Re: Investigating terminology & structure with HTML examples


Even though I haven't had a chance to read the WCAG 2.0 draft in
detail yet, I've been reading this discussion with some concern.

As someone who tend to read document thinking how it would be
translated, I agree with Wendy's comment.

It is preferrable that terms that have been widely used and accepted
should remain being used in similar way.  I believe changing the
meaning of already-used terms si more difficult than introducing new
notion and associated terms.  Similarly, changing what to call
concepts which already is widely accepted isn't so easy.

I can't come up with a good name to call the newest layer, but from
Wendy's four proposals, b. seems good for the ease of translation.


On Tue, 15 Aug 2000 17:56:45 -0400, Wendy A Chisholm wrote:
> It would be easier to refer to the technology specifics if we had something
> specific to call them.  "Technology-specific checkpoints" seems long and it
> is a new term.  However, I would prefer to add a new term to what will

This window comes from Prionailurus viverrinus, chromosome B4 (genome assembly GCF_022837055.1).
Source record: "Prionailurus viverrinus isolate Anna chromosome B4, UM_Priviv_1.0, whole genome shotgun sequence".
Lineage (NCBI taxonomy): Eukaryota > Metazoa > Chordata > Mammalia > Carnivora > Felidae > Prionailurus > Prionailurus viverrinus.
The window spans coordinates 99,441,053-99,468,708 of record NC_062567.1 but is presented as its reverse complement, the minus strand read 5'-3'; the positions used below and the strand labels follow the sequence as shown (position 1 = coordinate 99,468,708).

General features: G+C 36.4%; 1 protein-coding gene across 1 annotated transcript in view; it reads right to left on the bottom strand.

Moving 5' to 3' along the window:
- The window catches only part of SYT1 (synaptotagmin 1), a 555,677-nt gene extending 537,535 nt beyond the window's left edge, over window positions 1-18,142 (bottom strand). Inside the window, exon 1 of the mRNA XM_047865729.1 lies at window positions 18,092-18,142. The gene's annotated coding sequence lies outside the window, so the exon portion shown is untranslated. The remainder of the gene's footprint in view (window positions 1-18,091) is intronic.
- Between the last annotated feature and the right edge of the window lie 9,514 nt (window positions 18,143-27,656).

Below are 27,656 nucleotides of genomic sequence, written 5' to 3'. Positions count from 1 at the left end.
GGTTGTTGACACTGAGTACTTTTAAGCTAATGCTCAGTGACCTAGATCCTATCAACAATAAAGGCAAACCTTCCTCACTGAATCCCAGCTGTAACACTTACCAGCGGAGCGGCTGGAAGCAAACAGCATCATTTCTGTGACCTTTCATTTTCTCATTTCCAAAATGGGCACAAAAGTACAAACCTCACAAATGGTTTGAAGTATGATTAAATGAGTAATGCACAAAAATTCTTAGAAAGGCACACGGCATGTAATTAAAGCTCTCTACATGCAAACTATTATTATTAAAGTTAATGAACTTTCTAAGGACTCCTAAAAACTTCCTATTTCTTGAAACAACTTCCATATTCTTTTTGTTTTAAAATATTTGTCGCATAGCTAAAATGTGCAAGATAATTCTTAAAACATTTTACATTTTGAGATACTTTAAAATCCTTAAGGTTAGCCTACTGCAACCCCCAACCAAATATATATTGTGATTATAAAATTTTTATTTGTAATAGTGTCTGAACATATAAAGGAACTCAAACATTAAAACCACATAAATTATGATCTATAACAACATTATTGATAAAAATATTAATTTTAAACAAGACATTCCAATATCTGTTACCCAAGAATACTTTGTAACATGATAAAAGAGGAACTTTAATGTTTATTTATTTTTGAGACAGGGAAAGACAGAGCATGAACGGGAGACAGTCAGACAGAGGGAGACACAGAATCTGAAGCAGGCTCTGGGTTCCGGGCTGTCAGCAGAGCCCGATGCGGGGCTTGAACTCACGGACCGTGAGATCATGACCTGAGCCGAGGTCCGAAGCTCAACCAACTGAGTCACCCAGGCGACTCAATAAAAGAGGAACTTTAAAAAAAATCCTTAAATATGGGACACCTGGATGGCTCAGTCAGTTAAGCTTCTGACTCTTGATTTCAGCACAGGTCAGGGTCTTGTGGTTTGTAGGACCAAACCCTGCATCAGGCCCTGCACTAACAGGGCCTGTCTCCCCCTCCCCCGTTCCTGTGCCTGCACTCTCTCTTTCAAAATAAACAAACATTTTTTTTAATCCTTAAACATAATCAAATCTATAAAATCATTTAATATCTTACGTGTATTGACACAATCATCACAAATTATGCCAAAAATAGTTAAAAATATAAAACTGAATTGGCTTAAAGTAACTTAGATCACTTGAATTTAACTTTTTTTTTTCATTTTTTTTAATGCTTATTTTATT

> actually be new than renaming something that exists already.
> In other words, I tend to agree that the proposed Principles are similar to
> the current WCAG 1.0 Guidelines.  Proposed Guidelines and WCAG 1.0
> checkpoints also seem to have a similar feel.  I believe that what is new
> is the idea of technology-specific checks.  I don't care so much what we
> call them, but I agree that we do not want to break the old terminology.
> Therefore, perhaps we could focus naming the newest layer.  I propose
> a. "Technology specific checkpoints" or
> b.  "HTML-specific checkpoints" then "CSS-specific checkpoints" etc. or
> c. "HTML checks" "CSS checks" etc. or
> d. "HTML tests" "CSS tests" etc.
> thoughts?

Received on Tuesday, 15 August 2000 18:32:33 UTC